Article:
Jason: The name Nostylgia takes off the English word â€œNostalgiaâ€ which by Websterâ€™s definition means, â€œa wistful or excessively sentimental yearning for return to or of some past period or irrecoverable conditionâ€. Our variation of the word was inspired by the continuing retro trend and means, according to us, â€œa wistful or excessively sentimental
yearning for return to or of some past fashion styles or new styles that may one day evoke the same feeling of the pastâ€. We also believe that Nostylgia the way we use it, has and always will be categorized by the sneakers that we wear.
KATC: Now before we get into the specifics about the shop let me take step back for a sec. I know a little about you personallyâ€¦and I know that you have a degree from NYU! I am sure that opening a sneaker shop is probably not one of the most popular things that NYU grads do, how did your education at NYU help/not help in creating the shop?
Jason: I do believe the education I received at NYUâ€™s Stern Business school was very good and somewhat helpful in certain aspects of the business, however, I feel it wasnâ€™t my school education that really made apt to opening my own sneaker shop. In my opinion, school prepares you to be a worker bee. Neither Edgar nor I had much of an affinity for working for others and it was both of our street smarts that really guided us through most of the business. If anything, I really thank NYU for exposing me to the world of BIG MONEY business and messing up by allowing someone from Ghetto Y.O.
to see that all it takes is a good idea and a lot of determined work to make it as big as you want to be.
KATC: Shout out to Y.O., even if it isnâ€™t technically part of NYC. Back to the shop. Through my own experience I know that beginning a business can take long and it takes a thick set of nerves to go through. How was your experience at the beginning? How long did it take to design/open the shop? Any roadblocks? Any setbacks? What did your family and friends think about your idea?
Jason: The road was definitely a bumpy one when it came to actually opening the store. On the concept end we really had no problems. We knew the style we were going for, we really had a good idea that we wanted to be uptown, and we even found a place pretty quickly. The lease itself took six painstaking months to get, thanks for nothing Apuzzi Reality. During that time we were really anxious, so much so, I actually drew the whole store layout to scale right down to the brick. My mom was of course getting antsy and it
definitely was looking like to our friends, that all the hype we were making was all gonna be bull. To finally sign the lease I had to search out the landlords personally and make a strong appeal to the man in charge that we were dead serious about what we were doing and luckily it worked. The store was a wreck when we first got there and as with all renovation projects we had a new problem everyday but anything beat sitting at home waiting for the lease for all that time so we just kept forging ahead. We were also blessed with a contractor, a boy of mine, who simply looked at my drawing and no less than blessed the store with completely custom work with me and Edgar by his side. We learned a lot about construction in 3 months.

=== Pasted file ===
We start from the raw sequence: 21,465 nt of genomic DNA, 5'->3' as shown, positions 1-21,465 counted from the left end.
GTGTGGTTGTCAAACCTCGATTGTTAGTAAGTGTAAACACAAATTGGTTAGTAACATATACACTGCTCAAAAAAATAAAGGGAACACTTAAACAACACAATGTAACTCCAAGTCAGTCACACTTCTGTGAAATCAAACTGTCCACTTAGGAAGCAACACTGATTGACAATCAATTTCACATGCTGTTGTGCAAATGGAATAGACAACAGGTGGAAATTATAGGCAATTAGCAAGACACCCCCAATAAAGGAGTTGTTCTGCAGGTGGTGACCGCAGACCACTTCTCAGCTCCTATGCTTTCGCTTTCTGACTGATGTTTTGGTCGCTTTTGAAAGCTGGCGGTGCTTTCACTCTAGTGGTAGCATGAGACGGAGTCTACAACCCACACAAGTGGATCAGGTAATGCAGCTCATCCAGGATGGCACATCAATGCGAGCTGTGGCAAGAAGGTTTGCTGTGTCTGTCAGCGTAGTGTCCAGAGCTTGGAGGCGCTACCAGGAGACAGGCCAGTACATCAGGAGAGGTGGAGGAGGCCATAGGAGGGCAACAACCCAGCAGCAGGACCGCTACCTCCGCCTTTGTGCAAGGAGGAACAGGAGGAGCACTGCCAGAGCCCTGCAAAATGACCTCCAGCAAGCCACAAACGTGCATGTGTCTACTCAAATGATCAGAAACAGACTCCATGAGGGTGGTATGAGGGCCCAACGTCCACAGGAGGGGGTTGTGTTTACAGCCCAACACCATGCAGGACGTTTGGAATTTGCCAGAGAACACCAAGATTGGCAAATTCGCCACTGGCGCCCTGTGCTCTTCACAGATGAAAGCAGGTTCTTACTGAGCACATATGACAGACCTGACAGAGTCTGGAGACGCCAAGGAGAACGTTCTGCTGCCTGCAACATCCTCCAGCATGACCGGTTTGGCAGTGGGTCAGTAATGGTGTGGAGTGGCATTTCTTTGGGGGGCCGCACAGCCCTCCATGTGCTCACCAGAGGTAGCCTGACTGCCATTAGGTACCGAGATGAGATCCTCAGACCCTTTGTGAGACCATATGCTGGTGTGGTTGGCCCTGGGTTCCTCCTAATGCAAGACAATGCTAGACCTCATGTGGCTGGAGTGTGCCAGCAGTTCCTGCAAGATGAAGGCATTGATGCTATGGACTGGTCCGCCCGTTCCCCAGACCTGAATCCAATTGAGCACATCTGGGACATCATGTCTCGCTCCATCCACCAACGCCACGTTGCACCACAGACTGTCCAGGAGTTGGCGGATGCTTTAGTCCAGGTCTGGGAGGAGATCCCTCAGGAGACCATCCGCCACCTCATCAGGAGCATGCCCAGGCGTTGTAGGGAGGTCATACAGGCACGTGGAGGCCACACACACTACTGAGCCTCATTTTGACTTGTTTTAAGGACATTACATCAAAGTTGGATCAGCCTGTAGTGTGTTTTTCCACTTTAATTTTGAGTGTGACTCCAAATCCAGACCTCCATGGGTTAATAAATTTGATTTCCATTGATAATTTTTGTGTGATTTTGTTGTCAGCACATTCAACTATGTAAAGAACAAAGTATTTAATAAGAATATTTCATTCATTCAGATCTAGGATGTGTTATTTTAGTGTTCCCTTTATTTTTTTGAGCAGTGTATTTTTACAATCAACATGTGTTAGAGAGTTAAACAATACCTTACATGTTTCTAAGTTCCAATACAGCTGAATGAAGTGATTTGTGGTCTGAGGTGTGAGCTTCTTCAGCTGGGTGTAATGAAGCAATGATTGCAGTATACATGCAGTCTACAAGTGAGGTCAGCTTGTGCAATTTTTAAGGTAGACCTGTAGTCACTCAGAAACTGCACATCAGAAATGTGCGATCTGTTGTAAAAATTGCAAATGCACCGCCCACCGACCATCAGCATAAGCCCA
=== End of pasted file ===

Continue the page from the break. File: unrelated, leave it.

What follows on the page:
KATC: Continuing on the design of the shop, which I love, take me through the design of the interior of the shop.
Jason: We knew we were uptown. We knew we had our own territory in which we could differentiate ourselves from our downtown mates. We knew the hood. We knew the icons in the hood that related to sneakers, most famously the sneakers on an electrical wire, and we just built off that idea. Bricks, then fire escapes, then cement and park benches, and Iâ€™ve got some more up my sleeve for the future. Aside from the fact that we really feel the design exemplifies what weâ€™re about we also feel that the design itself will attract the right fashion labels and designers who will hopefully realize that weâ€™re more than just simple peddlers.
KATC: Now you mention being uptown, I am sure you would agree that the shop is located in a part of NYC that is not known for sneaker culture. What made you open the shop up in the legendary Washington Heights?
Jason: Like I said before we were happy to have our own territory in which to differentiate
ourselves in. Downtown has become super saturated with sneaker boutiques and
fashion boutiques in general. Everything is almost monotonous down there. Aside